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Mediators of Inflammation

Volume 2014, Article ID 646817, 1 page

C-Reactive Protein and Arteriosclerosis

1Cardiovascular Center Oberallgäu-Kempten, Robert-Weixler Straße 50, 87439 Kempten/Allgäu, Im Stillen 3, 87509 Immenstadt, Germany

2Department of Molecular Pathology, School of Medicine, University of Yamanashi, Chuo-City, Yamanashi 409-3898, Japan

3Deutsches Herzzentrum München and Technische Universität München, Deutsches Zentrum für Herz-Kreislauf-Forschung, Munich Heart Alliance, Munich, Germany

4Division of Clinical Immunology and Rheumatology, Department of Medicine, The University of Alabama at Birmingham, Birmingham, Al 35294-2182, USA

5Department of Laboratory Medicine, Robert Bosch Hospital, Auerbach Street 110, 70376 Stuttgart, Germany

Received 11 May 2014; Accepted 11 May 2014; Published 26 May 2014

Copyright © 2014 Jan Torzewski et al. This is an open access article distributed under the Creative Commons Attribution License, which permits unrestricted use, distribution, and reproduction in any medium, provided the original work is properly cited.

Although extensively studied and indeed emotionally discussed for more than two decades the role of C-reactive protein (CRP) in cardiovascular disease remains controversial. Three major questions are still not yet resolved. (1) Is CRP a clinically relevant marker of cardiovascular risk? (2) Is CRP even more than a risk marker, that is, a risk factor in cardiovascular disease? (3) Finally, is CRP a cardiovascular drug target?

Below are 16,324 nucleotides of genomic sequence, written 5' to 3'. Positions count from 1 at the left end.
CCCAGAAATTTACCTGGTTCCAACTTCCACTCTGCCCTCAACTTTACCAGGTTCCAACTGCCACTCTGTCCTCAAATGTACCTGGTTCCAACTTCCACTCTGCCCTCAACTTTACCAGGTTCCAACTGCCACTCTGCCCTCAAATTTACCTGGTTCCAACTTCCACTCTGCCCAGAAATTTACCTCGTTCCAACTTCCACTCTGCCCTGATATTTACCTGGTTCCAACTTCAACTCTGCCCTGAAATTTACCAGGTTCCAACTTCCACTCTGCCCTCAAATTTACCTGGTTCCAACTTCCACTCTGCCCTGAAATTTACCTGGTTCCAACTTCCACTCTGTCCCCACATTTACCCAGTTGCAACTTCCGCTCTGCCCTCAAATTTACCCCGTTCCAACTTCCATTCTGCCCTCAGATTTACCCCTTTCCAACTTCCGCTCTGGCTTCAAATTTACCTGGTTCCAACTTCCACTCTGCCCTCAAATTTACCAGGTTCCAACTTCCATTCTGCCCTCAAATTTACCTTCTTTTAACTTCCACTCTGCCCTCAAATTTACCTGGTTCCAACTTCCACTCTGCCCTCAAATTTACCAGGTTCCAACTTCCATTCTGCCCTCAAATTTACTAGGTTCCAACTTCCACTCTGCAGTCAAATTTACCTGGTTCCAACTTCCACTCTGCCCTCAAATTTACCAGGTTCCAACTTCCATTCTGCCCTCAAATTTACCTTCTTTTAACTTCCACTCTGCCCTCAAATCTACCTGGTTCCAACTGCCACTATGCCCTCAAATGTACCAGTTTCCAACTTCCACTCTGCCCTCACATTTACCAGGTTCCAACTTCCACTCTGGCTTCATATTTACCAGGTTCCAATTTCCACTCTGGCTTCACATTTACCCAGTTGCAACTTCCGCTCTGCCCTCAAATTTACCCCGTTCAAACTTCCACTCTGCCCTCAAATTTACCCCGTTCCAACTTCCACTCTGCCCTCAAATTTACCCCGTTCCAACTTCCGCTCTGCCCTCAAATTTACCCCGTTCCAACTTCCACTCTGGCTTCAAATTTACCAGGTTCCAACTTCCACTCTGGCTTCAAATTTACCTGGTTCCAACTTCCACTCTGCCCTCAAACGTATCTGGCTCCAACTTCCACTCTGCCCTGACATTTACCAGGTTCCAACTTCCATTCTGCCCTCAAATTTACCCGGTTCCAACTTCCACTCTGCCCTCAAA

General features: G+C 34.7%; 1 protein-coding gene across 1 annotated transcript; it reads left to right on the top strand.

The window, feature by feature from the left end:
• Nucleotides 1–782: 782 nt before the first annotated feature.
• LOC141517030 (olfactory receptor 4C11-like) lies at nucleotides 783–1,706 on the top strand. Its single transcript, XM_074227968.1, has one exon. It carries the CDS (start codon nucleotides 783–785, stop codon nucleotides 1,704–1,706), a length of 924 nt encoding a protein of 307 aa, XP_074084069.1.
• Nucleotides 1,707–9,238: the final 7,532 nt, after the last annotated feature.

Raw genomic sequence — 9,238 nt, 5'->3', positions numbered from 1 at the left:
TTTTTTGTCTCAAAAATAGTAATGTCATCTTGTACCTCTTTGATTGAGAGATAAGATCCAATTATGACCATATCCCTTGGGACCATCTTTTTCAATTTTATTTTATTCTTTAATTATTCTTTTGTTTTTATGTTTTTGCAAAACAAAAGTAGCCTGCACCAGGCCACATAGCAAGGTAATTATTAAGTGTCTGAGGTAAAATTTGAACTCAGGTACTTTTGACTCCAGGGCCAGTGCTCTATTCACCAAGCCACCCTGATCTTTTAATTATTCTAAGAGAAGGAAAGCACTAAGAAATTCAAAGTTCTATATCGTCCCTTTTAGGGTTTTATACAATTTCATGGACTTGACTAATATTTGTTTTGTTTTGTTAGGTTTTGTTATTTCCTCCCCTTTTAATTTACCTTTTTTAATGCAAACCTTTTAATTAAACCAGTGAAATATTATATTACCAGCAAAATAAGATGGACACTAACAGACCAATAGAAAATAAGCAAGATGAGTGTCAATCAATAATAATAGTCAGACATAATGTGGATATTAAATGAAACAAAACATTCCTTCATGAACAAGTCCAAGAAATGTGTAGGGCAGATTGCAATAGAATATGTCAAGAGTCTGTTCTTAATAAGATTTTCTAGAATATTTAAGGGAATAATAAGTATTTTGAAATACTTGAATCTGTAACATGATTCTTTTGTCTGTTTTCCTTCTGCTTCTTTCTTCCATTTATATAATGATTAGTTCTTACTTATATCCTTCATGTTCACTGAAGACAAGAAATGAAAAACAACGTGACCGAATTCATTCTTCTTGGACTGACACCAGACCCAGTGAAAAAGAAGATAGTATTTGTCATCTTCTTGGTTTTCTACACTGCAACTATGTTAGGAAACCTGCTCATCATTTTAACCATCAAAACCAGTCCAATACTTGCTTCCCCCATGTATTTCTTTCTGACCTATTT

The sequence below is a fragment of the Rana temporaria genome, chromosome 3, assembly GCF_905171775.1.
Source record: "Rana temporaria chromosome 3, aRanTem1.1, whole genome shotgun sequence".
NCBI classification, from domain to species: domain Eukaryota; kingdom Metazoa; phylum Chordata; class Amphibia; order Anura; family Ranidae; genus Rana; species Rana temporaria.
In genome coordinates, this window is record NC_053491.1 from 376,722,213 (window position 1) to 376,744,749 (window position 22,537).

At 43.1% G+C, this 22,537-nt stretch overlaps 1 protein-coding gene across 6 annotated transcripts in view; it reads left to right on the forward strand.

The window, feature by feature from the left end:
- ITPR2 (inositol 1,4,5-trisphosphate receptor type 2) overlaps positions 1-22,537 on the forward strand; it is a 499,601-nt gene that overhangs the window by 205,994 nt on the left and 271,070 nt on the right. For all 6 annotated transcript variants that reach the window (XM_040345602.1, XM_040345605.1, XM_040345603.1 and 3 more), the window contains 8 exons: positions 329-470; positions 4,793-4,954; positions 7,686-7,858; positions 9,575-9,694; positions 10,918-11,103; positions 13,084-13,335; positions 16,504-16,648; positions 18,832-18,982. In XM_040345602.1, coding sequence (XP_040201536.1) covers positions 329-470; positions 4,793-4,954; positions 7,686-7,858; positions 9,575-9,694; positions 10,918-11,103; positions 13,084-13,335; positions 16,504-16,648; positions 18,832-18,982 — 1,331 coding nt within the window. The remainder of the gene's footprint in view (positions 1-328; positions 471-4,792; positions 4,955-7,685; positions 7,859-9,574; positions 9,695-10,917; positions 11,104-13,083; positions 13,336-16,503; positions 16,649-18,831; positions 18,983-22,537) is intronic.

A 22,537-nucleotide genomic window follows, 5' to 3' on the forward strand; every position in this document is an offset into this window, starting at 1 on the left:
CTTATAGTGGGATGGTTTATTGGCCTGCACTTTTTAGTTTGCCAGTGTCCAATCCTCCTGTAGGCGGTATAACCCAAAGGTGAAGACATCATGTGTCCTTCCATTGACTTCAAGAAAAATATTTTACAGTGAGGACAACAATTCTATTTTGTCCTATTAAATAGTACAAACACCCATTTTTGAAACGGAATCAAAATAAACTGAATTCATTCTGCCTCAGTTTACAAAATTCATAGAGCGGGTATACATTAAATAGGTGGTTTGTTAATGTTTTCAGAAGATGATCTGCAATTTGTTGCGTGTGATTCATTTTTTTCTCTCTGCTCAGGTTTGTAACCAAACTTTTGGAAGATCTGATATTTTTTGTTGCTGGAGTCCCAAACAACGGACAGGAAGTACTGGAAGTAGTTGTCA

This special issue comprises four review articles and three research articles that reflect the ongoing controversy over the subject. The review articles discuss CRP as a cardiovascular risk marker, CRP in animal models, CRP in its native and nonnative conformation, and CRP in human arteriosclerosis. The research articles deal with CRP as a cardiovascular risk marker in non-ST elevation acute coronary syndrome and with CRP as a drug target. The discussion climaxes in two research articles describing the use of CRP specific antisense oligonucleotides (ASOs) for the treatment of cardiovascular disease in animal models. The conclusions are indeed contradictory. When looking at the two articles, three general points may have to be taken into consideration. (1) Is the statistical power of the animal experiments adequate to draw definitive conclusions? (2) Are there off-target effects of the ASOs that may confound the results? And (3) is it necessary to design studies incorporating multiple on-target ASOs?

Specific CRP inhibition followed by use of CRP inhibitors in controlled clinical trials may be the only way to prove or disprove a causative role for CRP in cardiovascular disease.


The authors would like to thank the other guest editors and also all the expert reviewers for their faithful collaboration and help in generating this special issue on an important topic in cardiovascular medicine.

Jan Torzewski

Jianglin Fan

Heribert Schunkert

Alexander Szalai

Michael Torzewski